Author Topic: RCA TV  (Read 243 times)

Bill

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RCA TV
« on: October 12, 2018, 06:29:28 PM »
I know this is not a TV site, but I spotted this on Craig's list and thought it was cool.  Especially since I have one just like it except Blonde.  Oh, by the way, it's not a color set.  It was RCA's top of the line around 1957-58.  It included a hifi speaker system, (woofer and 2 tweeters) and a place to plug in a phonograph. 

Bill

https://grandrapids.craigslist.org/ele/d/vintage-mid-century-1958-rca/6720147121.html

electra225

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Re: RCA TV
« Reply #1 on: October 12, 2018, 11:03:08 PM »
That is a handsome set for sure.  That will go nicely with the blonde one you have, Bill.  I can never remember if the Super or the Deluxe was the higher trim.  That thing would be a sweetheart with a little tune-up.   :)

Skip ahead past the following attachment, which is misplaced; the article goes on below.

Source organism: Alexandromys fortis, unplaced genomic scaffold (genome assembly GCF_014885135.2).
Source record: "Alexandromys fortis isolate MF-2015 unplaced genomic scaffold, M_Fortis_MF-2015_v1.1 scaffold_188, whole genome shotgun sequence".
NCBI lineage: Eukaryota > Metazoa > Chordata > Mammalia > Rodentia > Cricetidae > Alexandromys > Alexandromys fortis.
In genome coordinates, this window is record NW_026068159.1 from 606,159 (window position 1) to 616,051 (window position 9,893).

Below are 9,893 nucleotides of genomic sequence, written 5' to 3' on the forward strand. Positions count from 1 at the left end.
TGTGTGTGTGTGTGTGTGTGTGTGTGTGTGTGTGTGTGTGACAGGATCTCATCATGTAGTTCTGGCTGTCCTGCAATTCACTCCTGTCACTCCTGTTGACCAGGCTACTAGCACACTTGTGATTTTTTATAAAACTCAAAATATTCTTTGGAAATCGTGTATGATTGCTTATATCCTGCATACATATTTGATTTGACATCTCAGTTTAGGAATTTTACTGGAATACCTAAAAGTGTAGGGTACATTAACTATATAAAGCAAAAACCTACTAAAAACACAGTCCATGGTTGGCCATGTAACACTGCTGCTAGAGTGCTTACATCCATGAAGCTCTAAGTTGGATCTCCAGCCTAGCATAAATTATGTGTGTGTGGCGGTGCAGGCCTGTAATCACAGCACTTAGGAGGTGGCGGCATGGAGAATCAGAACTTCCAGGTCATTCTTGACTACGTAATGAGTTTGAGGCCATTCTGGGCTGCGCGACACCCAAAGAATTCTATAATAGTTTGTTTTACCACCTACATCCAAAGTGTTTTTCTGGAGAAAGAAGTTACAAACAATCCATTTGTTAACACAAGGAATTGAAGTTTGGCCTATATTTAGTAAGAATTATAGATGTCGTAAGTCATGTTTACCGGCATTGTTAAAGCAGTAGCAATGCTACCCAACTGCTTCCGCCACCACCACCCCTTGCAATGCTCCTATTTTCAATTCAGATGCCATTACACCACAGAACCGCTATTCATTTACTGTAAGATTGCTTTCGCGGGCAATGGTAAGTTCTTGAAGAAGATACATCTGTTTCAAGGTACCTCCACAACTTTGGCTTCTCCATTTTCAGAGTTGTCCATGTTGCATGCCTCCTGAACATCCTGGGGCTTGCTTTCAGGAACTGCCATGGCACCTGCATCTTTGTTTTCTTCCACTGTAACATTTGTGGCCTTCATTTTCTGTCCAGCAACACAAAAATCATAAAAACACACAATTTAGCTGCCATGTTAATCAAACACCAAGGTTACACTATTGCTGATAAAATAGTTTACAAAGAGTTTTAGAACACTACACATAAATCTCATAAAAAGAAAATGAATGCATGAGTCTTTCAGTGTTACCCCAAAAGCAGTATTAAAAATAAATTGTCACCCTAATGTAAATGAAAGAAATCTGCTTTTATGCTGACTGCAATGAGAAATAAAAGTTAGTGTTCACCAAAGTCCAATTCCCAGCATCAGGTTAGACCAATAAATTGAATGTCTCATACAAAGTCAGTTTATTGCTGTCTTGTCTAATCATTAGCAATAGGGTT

I don't need Google.  My wife says she knows everything.

TC Chris

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Re: RCA TV
« Reply #2 on: October 13, 2018, 01:50:45 PM »
I love the ad's mention of capacitors lighting up.  Probably true....

Chris Campbell

electra225

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Re: RCA TV
« Reply #3 on: October 13, 2018, 06:43:39 PM »
Capacitors, bulbs, tubes, transistors are all the same to the uninformed.   ;)
I don't need Google.  My wife says she knows everything.

Bill

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Re: RCA TV